If a person has dementia can they change their power of attorney to someone else or is the first one still valid?

Asked about 4 years ago - Warminster, PA

My Mom lived with me for 6 years. I was her power of attorney for financial and medical. My sister took my Mom out for lunch and never brought her back. She sent her to live with another crazy sister in rural NC. I was allowed no contact. Both sisters emptied her little back accounts and had Mom take me off credit accounts and then didn't pay any of them. She said before leaving Pa. they took her to a lawyer and changed her POA. I never received a document to that effect. Mom had dementia before she left. I took care of everything for her. Now the dementia is horrible. She can barely talk and is very confused as to I have finally got in contact with her. I am going to see her come hell or high water. Do I have the right to take her away from crazy sister? Can I bring her home

Additional information

My Mom doesn't even know why she doesn't live here with me anymore. They took her in 2008 and I have only been permitted to speak to her 3x. I do think they got a new POA...my question is really is mine valid or their's. I did get information that she has had several strokes since moving there. The POA I have was written in 2004 when Mom was thinking clearly and did things for herself. By the time she left my home she required 24 hour care and I took care of her full time. I have to make this trip on Monday. I know I am headed for a hard time with my sister. What are my rights? Should I just take her out for the day and not return her? Honestly I don't know if she will let me see her at all but I have to try. My Mom just cries on the phone and I suspect she is being left in a corner and uncared for there.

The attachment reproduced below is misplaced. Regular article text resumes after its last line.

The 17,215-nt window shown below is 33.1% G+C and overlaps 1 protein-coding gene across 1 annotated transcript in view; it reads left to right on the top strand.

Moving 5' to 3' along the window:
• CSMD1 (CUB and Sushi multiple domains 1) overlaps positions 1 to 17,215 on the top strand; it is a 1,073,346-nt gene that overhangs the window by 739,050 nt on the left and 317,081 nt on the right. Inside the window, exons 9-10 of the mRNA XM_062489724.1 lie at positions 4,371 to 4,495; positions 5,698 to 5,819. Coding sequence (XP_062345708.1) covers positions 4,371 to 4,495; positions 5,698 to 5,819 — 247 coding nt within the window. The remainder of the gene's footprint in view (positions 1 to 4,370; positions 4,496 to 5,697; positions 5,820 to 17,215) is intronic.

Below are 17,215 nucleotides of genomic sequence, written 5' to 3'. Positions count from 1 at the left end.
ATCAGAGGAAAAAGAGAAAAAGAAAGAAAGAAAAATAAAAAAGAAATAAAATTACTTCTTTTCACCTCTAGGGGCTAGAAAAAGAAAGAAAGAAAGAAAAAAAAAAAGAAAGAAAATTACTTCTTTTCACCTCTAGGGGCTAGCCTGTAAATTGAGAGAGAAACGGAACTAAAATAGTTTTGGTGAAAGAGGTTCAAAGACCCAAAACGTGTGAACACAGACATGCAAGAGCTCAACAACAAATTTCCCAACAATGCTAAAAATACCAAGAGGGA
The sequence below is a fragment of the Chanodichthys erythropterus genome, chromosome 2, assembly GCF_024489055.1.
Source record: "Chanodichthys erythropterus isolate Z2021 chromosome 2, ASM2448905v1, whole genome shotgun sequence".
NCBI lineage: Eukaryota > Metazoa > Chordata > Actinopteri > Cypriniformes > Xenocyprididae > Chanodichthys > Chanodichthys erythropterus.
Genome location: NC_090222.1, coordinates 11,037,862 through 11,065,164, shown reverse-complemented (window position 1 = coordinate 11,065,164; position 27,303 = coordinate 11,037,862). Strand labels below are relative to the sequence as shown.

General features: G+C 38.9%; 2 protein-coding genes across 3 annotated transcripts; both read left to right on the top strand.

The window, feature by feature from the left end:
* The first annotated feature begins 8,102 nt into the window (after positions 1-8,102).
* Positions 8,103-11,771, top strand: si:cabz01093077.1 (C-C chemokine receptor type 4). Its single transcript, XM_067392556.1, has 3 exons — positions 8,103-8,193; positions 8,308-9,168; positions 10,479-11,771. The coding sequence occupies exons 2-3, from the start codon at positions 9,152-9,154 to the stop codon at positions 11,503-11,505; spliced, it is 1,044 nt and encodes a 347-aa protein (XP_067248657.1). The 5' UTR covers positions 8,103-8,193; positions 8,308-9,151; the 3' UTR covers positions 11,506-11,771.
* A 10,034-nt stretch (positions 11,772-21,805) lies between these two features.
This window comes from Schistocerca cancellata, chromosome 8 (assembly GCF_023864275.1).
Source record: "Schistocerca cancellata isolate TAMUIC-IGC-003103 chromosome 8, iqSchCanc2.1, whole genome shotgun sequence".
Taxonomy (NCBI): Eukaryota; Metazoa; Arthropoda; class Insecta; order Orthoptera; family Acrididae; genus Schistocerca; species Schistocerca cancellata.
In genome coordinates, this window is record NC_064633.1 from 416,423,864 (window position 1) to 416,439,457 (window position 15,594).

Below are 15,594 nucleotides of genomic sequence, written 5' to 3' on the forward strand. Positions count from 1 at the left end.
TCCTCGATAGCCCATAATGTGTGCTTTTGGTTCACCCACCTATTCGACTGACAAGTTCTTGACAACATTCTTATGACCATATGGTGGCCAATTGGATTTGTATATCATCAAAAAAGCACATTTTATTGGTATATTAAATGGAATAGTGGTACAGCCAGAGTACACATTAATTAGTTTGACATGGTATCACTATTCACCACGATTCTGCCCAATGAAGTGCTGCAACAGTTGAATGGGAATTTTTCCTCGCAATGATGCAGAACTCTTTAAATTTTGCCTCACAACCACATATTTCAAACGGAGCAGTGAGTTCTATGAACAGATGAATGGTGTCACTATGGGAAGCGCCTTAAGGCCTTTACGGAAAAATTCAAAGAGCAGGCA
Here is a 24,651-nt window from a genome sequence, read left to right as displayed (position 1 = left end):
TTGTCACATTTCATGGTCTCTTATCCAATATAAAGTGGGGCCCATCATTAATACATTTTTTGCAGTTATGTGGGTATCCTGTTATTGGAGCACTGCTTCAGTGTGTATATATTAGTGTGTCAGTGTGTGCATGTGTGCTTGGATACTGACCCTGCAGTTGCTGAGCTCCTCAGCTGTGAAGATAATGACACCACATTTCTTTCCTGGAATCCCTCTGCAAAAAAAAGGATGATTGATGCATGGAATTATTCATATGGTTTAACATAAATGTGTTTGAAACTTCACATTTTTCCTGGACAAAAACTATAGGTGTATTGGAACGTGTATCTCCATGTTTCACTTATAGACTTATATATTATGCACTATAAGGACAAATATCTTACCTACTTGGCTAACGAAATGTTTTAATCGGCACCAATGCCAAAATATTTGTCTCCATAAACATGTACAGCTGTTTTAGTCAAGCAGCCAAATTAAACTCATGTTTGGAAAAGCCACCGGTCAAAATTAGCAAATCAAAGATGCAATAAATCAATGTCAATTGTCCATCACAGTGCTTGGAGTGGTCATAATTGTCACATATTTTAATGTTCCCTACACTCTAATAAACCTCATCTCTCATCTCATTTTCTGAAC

Attorney answers (3)

  1. Joyce J. Sweinberg

    Pro

    Contributor Level 16

    Answered . This is a very difficult situation for you. You most definitely should consult with an attorney in NC. As both of the attorneys who answered your post indicated, there is not enough information to give a quick easy answer to your question. Once you contact an attorney in NC, someone may be able to direct you to the proper authority there to help you. Trying to go to the house alone may not be a wise choice on your part, so you should see what possibilities exist by talking to the right people in NC, before you go there. It is also unlikely that your sisters will allow you to take her out alone.

    You have a POA and as far as you know, it is valid and it was executed when your Mom was of sound mind, so use it to try to see her. Your sisters will of course, produce theirs, if they have one, and this will set the stage for the authorities to have to step in and make a determination. This is not just a matter of your wanting to see her. At the very least, you want to have someone see if she is OK. It is a pity that she should be in this situation at this time in her life and I feel for her and for you. Wishing you the best of luck and the strength to forbear these difficult circumstances.

    JOYCE J. SWEINBERG ESQUIRE
    Attorney at Law
    105 A East Maple Avenue
    Langhorne PA 19047

    215-752-3732